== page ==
Bring back some good or bad memories


December 2, 2019

Welsh Winter Tradition: Fascinating Vintage Photographs of the Mari Lwyd From the Early 20th Century

In the Welsh folkloric tradition of Mari Lwyd, a horse skull visits your home around Christmas, and you must beat it in poetry or allow it inside.

A most unusual group of masked mummers or guisers performing outside Winster Hall, Derbyshire, England, circa 1870, with three hobby horses (one of the “mast” type, made with a painted horse skull; the two others are of unusual construction). One performer, in a long dress, is sweeping with a besom broom; two others (extreme left and right) are playing bladder and string.

The Mari Lwyd or, in Welsh, Y Fari Lwyd, is a New Year custom once prevalent in the valleys of South Wales. Translated, the name means ‘the Grey (or Holy) Mary’ although this is likely a more recent rendering of ‘the Grey Mare’, as the tradition surrounding the Mari Lwyd involves the parading of a horse’s skull.

The tradition entails the use of an eponymous hobby horse which is made from a horse’s skull mounted on a pole and carried by an individual hidden under a sackcloth. It represents a regional variation of a “hooded animal” tradition that appears in various forms throughout Great Britain.

The custom was first recorded in 1800, with subsequent accounts of it being produced into the early twentieth century. According to these, the Mari Lwyd was a tradition performed at Christmas time by groups of men. They would form into teams to accompany the horse on its travels around the local area, and although the makeup of such groups varied, they typically included an individual to carry the horse, a leader, and individuals dressed as stock characters such as Punch and Judy.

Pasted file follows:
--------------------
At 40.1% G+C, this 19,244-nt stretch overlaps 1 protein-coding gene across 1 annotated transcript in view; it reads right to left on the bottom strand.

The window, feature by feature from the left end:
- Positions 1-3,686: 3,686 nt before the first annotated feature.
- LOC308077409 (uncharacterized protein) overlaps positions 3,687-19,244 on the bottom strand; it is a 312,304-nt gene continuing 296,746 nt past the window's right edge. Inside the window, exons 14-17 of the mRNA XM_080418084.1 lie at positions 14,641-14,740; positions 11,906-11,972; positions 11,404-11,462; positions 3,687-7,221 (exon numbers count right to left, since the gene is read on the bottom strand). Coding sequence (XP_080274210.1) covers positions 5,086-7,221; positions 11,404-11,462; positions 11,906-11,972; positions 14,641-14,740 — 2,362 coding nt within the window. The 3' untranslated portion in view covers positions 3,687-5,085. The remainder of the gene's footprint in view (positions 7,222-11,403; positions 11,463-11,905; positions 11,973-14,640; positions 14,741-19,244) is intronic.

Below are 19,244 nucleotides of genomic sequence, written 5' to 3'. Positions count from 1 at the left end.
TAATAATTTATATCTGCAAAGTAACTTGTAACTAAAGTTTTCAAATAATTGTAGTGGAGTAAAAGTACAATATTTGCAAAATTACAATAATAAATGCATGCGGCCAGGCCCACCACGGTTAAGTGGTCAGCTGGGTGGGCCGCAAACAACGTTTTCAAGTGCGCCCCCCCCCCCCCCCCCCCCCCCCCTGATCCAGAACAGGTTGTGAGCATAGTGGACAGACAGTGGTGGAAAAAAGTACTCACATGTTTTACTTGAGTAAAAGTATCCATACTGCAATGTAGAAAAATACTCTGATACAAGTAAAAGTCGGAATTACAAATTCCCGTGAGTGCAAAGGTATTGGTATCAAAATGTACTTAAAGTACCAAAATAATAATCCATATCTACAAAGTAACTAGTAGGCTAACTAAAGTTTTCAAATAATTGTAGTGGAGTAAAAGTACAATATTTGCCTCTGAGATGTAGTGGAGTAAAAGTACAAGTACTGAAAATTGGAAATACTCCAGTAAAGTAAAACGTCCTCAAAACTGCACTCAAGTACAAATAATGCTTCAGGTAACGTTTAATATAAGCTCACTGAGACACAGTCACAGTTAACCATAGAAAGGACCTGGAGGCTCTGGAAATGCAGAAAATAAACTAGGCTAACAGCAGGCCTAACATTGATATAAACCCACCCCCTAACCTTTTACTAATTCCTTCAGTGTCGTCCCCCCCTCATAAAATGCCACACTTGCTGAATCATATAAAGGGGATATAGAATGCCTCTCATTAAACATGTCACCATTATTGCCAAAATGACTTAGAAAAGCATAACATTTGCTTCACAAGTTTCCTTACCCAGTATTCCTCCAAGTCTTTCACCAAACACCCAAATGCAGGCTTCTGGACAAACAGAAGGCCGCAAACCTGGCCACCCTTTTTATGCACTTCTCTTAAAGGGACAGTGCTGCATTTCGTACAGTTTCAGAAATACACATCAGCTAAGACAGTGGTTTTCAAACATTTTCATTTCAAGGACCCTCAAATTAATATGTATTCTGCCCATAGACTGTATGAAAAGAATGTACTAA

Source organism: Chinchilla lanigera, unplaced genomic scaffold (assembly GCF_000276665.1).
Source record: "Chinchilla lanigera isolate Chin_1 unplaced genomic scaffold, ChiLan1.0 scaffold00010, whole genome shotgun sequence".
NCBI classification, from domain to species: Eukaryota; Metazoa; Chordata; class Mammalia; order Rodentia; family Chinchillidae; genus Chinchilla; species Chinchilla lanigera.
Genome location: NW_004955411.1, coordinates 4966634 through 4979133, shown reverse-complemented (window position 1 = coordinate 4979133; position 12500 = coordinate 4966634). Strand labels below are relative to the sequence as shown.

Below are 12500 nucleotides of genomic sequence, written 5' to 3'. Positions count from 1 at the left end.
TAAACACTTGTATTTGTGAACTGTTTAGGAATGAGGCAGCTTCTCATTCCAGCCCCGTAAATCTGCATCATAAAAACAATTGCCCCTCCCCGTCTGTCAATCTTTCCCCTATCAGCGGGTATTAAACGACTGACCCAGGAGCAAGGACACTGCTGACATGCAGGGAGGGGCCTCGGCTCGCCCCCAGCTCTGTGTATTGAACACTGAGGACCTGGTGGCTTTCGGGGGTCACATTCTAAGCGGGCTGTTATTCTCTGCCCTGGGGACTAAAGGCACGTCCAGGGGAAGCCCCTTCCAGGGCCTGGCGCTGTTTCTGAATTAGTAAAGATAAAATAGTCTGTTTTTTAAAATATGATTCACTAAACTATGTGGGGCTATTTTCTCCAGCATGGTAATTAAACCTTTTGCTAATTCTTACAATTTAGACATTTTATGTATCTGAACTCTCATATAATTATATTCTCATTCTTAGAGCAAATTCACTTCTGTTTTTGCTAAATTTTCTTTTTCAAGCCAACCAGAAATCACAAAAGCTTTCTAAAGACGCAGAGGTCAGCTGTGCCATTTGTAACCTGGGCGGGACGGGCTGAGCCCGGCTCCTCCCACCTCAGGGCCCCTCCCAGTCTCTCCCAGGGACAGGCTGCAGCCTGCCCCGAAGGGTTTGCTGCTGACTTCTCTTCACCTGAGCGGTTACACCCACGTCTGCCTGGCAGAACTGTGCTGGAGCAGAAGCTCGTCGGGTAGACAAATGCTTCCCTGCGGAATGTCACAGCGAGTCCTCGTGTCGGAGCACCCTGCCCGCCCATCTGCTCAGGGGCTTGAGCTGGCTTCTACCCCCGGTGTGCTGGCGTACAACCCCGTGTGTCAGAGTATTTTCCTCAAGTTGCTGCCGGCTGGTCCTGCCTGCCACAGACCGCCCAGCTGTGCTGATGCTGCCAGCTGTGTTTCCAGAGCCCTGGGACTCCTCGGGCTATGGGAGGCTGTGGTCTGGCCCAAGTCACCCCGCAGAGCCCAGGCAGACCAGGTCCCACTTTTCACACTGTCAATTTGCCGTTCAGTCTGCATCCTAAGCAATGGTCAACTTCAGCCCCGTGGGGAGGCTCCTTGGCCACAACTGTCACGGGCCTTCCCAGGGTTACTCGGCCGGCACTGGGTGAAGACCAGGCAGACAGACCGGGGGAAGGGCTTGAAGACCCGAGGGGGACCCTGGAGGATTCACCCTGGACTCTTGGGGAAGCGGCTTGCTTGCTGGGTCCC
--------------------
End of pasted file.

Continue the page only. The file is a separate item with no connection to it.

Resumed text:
The attendant ritual began with the singing of traditional stanzas by the Mari Lwyd group at the door, soliciting both permission to sing and entry into the house, and issuing a challenge to a versifying contest.

Next followed the pwnco, the debate conducted to the same music in a combination of traditional and impromptu stanzas) between a member of the group and an opponent within the house. This usually amounted to heavy leg-pulling in which the contestants mocked each other's singing, drunkenness, etc.

Victory in the debate would ensure admission into the house for the Mari Lwyd group, to partake of cakes and ale and perhaps collect a money gift as well. In at least some cases, after the end of the debate, the group would sing additional stanzas introducing its individual members and finally, after entertaining the occupants of the house, it would deliver a farewell song.


Post a Comment



Browse by Decades

Popular Posts


09 10